The mythical sphinx, as you may remember from English lit class, killed anyone who could not answer its riddle. The question before attendees at COP26 is less a riddle than a Gordian knot: How do we untangle ourselves from fossil fuels and avert climate disaster? As with the sphinx’s challenge, the price for getting it wrong is extremely high. 

What is COP26?

COP refers to the Conference of the Parties to the United Nations Framework Convention on Climate Change. (You can see why they shortened it.) This year’s event in Glasgow marks the 26th COP, which has taken place annually since 1995. The convention is actually a 1992 treaty that kicked off years of negotiations over the supreme riddle of how to avoid wrecking the climate. The Kyoto Protocol, which legally bound 37 countries to cut greenhouse gas emissions, followed in 1995. 

The Kyoto Protocol ran through the end of 2020 after being extended in 2012, but it’s widely seen as a failure. The United States bowed out of it in 2001, and fast-growing China and India were not among the countries with binding targets. At COP21 in 2015, the resulting Paris Agreement set a goal to limit the average global temperature increase to below 2C, preferably 1.5. As part of this, countries submitted their voluntary “nationally determined contributions” toward this goal. At the beginning of this year, the United States officially rejoined the agreement, reversing Donald Trump’s withdrawal.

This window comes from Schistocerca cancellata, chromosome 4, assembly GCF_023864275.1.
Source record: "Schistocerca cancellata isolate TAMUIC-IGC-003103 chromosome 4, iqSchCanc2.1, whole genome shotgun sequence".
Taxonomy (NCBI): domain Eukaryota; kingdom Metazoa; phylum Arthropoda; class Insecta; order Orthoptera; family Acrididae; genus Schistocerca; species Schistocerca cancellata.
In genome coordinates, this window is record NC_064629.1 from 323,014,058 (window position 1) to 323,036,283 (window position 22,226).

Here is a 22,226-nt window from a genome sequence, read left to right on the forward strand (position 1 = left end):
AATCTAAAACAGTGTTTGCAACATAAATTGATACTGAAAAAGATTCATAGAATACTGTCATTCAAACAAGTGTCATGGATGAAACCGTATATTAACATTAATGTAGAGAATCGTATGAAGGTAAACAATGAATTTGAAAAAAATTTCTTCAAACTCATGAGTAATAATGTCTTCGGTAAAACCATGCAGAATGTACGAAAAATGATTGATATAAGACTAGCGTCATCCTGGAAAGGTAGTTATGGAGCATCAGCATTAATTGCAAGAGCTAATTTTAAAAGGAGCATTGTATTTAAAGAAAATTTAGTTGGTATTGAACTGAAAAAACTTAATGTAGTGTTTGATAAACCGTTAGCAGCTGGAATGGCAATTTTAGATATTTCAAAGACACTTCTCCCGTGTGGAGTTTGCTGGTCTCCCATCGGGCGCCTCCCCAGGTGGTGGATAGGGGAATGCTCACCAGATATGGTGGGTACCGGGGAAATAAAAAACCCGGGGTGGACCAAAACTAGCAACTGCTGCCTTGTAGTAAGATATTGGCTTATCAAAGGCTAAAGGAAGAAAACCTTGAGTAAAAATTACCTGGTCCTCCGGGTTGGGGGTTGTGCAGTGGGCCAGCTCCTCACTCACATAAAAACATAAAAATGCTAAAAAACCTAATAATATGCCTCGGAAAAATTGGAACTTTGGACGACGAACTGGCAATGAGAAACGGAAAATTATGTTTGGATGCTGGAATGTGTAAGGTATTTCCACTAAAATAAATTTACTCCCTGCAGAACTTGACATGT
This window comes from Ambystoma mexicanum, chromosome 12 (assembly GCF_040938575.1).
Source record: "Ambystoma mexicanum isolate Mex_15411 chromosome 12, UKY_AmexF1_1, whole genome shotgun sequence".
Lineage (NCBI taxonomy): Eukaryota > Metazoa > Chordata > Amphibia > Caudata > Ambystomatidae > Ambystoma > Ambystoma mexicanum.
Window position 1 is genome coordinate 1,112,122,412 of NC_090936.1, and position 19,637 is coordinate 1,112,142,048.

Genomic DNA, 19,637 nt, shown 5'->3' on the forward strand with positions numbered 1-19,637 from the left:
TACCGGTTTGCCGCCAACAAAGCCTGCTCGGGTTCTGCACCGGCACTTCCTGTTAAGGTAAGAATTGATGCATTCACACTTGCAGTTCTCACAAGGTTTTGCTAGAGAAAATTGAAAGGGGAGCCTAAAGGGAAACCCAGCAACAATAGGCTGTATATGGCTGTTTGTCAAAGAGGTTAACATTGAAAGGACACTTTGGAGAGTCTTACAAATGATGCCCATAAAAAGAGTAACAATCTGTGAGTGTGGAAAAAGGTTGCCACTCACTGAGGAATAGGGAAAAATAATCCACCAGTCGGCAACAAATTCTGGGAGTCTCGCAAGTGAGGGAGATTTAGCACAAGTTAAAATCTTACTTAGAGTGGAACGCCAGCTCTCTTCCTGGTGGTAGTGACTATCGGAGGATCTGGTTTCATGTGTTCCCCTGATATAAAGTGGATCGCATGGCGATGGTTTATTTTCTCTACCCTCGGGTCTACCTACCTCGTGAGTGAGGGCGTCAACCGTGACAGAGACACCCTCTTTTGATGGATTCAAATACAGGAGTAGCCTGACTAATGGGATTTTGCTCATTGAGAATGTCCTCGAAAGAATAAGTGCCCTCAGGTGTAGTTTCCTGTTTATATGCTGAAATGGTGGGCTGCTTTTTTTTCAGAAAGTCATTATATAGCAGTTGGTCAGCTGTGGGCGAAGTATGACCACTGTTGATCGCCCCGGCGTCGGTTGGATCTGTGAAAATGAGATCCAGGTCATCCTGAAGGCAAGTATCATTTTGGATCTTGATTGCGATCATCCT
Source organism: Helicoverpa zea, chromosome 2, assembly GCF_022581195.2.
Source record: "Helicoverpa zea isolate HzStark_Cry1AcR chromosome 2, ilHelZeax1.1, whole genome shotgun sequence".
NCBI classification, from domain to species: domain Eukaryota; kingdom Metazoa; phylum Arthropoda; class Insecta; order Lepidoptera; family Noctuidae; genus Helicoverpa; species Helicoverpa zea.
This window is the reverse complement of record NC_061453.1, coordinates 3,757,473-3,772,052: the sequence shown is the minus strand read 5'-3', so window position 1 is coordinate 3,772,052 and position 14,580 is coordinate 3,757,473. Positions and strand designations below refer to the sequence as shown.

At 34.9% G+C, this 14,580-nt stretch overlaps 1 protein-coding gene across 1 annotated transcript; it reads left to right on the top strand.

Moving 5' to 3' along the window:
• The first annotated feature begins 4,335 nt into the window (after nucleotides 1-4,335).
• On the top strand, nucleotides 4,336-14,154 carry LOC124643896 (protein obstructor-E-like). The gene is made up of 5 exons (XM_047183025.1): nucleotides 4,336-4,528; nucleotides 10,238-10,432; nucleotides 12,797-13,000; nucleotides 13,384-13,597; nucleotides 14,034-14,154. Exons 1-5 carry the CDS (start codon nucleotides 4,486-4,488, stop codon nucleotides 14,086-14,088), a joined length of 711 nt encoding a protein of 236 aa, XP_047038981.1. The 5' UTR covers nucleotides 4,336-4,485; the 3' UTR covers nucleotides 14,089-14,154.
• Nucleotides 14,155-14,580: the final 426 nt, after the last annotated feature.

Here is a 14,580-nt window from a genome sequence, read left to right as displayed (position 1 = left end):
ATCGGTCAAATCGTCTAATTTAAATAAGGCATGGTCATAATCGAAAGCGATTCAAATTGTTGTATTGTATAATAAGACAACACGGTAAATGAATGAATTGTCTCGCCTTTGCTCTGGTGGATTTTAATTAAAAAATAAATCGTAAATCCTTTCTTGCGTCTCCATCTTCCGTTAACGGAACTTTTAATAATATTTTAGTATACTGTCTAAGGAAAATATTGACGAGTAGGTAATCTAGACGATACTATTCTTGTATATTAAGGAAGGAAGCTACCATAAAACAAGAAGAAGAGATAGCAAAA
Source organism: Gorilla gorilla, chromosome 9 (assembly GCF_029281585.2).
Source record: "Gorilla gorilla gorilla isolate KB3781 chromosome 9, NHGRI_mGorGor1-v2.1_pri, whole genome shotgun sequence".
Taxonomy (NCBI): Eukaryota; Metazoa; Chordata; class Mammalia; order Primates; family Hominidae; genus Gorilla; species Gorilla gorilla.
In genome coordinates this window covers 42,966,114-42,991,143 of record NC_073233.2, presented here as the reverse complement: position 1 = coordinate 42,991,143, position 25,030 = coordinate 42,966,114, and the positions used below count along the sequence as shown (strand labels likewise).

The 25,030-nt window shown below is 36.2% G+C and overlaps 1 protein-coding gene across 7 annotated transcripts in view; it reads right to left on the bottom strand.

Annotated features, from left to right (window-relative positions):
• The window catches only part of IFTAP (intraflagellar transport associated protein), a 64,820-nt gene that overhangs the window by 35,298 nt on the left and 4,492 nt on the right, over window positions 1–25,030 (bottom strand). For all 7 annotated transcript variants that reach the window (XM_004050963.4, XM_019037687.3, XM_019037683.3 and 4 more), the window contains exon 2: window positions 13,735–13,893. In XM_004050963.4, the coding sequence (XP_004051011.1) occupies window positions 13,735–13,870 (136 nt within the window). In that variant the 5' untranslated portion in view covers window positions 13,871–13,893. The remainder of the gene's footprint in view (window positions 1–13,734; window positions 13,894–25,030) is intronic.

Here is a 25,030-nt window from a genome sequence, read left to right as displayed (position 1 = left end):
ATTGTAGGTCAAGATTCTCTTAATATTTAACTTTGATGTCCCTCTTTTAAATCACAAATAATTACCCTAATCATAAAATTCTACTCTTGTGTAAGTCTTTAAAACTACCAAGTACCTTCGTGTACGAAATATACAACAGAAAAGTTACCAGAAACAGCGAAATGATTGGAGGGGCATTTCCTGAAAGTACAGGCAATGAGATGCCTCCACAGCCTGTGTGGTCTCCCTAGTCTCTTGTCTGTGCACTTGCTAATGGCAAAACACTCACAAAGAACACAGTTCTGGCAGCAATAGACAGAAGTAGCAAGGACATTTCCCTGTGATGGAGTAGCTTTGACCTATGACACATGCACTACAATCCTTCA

Why is COP26 important?

Every COP is important, because it’s yet another chance for countries around the world to come together and work on this stubborn problem. It’s important—but does it actually bring change? An Eeyore type might point out that we’ve been at this for over a quarter of a century, yet global emissions are still on the rise. And this year’s G7 summit, a precursor of sorts to the COP26, had some rather underwhelming results.